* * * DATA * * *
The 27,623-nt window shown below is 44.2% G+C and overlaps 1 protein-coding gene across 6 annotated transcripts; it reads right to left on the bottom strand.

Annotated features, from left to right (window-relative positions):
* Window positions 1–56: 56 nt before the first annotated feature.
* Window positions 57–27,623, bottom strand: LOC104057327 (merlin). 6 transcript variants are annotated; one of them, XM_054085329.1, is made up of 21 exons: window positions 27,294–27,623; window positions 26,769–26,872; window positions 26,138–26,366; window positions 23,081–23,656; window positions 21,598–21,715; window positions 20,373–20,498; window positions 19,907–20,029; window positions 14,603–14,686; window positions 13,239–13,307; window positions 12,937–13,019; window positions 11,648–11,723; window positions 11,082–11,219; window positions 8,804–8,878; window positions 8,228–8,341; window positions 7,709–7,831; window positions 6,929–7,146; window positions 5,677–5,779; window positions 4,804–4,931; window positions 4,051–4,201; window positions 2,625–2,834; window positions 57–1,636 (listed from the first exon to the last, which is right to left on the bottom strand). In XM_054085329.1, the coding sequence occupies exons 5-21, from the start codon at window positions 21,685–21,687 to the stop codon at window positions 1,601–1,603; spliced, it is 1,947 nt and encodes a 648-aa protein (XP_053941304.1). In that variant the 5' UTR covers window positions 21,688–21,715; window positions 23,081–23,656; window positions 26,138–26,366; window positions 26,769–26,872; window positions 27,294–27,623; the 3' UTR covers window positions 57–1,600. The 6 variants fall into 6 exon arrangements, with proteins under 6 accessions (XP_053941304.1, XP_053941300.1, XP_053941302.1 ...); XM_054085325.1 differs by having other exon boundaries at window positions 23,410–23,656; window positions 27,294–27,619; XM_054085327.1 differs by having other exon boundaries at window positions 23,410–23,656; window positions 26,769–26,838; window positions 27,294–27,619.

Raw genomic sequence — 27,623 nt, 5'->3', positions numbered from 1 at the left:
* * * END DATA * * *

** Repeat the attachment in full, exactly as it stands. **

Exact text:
The 27,623-nt window shown below is 44.2% G+C and overlaps 1 protein-coding gene across 6 annotated transcripts; it reads right to left on the bottom strand.

Annotated features, from left to right (window-relative positions):
* Window positions 1–56: 56 nt before the first annotated feature.
* Window positions 57–27,623, bottom strand: LOC104057327 (merlin). 6 transcript variants are annotated; one of them, XM_054085329.1, is made up of 21 exons: window positions 27,294–27,623; window positions 26,769–26,872; window positions 26,138–26,366; window positions 23,081–23,656; window positions 21,598–21,715; window positions 20,373–20,498; window positions 19,907–20,029; window positions 14,603–14,686; window positions 13,239–13,307; window positions 12,937–13,019; window positions 11,648–11,723; window positions 11,082–11,219; window positions 8,804–8,878; window positions 8,228–8,341; window positions 7,709–7,831; window positions 6,929–7,146; window positions 5,677–5,779; window positions 4,804–4,931; window positions 4,051–4,201; window positions 2,625–2,834; window positions 57–1,636 (listed from the first exon to the last, which is right to left on the bottom strand). In XM_054085329.1, the coding sequence occupies exons 5-21, from the start codon at window positions 21,685–21,687 to the stop codon at window positions 1,601–1,603; spliced, it is 1,947 nt and encodes a 648-aa protein (XP_053941304.1). In that variant the 5' UTR covers window positions 21,688–21,715; window positions 23,081–23,656; window positions 26,138–26,366; window positions 26,769–26,872; window positions 27,294–27,623; the 3' UTR covers window positions 57–1,600. The 6 variants fall into 6 exon arrangements, with proteins under 6 accessions (XP_053941304.1, XP_053941300.1, XP_053941302.1 ...); XM_054085325.1 differs by having other exon boundaries at window positions 23,410–23,656; window positions 27,294–27,619; XM_054085327.1 differs by having other exon boundaries at window positions 23,410–23,656; window positions 26,769–26,838; window positions 27,294–27,619.

Raw genomic sequence — 27,623 nt, 5'->3', positions numbered from 1 at the left: